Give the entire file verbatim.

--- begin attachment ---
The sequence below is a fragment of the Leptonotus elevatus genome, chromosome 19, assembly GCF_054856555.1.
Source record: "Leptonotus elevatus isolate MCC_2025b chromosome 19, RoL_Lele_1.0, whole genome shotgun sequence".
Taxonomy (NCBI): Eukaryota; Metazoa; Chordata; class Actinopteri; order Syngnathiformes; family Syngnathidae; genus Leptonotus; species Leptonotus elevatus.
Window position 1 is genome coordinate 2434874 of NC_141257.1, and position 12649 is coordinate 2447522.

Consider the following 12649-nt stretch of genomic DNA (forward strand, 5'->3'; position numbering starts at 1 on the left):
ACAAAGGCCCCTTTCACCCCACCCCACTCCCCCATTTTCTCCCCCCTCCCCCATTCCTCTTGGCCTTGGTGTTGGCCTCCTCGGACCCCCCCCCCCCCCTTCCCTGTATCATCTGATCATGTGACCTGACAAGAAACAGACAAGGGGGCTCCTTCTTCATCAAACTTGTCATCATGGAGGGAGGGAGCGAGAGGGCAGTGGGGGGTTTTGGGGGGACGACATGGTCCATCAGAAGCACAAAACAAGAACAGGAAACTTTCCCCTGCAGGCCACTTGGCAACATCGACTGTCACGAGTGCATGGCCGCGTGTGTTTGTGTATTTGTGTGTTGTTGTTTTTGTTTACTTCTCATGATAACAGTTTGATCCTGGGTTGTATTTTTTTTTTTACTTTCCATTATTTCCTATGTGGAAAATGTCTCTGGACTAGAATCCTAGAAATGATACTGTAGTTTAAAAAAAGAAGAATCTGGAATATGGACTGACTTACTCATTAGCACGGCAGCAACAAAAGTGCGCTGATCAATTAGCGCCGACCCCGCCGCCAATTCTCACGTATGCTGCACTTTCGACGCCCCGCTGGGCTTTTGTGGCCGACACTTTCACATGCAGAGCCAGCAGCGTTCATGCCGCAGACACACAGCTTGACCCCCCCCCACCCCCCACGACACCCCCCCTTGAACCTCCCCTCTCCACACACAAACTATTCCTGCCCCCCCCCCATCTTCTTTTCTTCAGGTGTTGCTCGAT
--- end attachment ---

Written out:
The sequence below is a fragment of the Leptonotus elevatus genome, chromosome 19, assembly GCF_054856555.1.
Source record: "Leptonotus elevatus isolate MCC_2025b chromosome 19, RoL_Lele_1.0, whole genome shotgun sequence".
Taxonomy (NCBI): Eukaryota; Metazoa; Chordata; class Actinopteri; order Syngnathiformes; family Syngnathidae; genus Leptonotus; species Leptonotus elevatus.
Window position 1 is genome coordinate 2434874 of NC_141257.1, and position 12649 is coordinate 2447522.

Consider the following 12649-nt stretch of genomic DNA (forward strand, 5'->3'; position numbering starts at 1 on the left):
ACAAAGGCCCCTTTCACCCCACCCCACTCCCCCATTTTCTCCCCCCTCCCCCATTCCTCTTGGCCTTGGTGTTGGCCTCCTCGGACCCCCCCCCCCCCCTTCCCTGTATCATCTGATCATGTGACCTGACAAGAAACAGACAAGGGGGCTCCTTCTTCATCAAACTTGTCATCATGGAGGGAGGGAGCGAGAGGGCAGTGGGGGGTTTTGGGGGGACGACATGGTCCATCAGAAGCACAAAACAAGAACAGGAAACTTTCCCCTGCAGGCCACTTGGCAACATCGACTGTCACGAGTGCATGGCCGCGTGTGTTTGTGTATTTGTGTGTTGTTGTTTTTGTTTACTTCTCATGATAACAGTTTGATCCTGGGTTGTATTTTTTTTTTTACTTTCCATTATTTCCTATGTGGAAAATGTCTCTGGACTAGAATCCTAGAAATGATACTGTAGTTTAAAAAAAGAAGAATCTGGAATATGGACTGACTTACTCATTAGCACGGCAGCAACAAAAGTGCGCTGATCAATTAGCGCCGACCCCGCCGCCAATTCTCACGTATGCTGCACTTTCGACGCCCCGCTGGGCTTTTGTGGCCGACACTTTCACATGCAGAGCCAGCAGCGTTCATGCCGCAGACACACAGCTTGACCCCCCCCCACCCCCCACGACACCCCCCCTTGAACCTCCCCTCTCCACACACAAACTATTCCTGCCCCCCCCCCATCTTCTTTTCTTCAGGTGTTGCTCGAT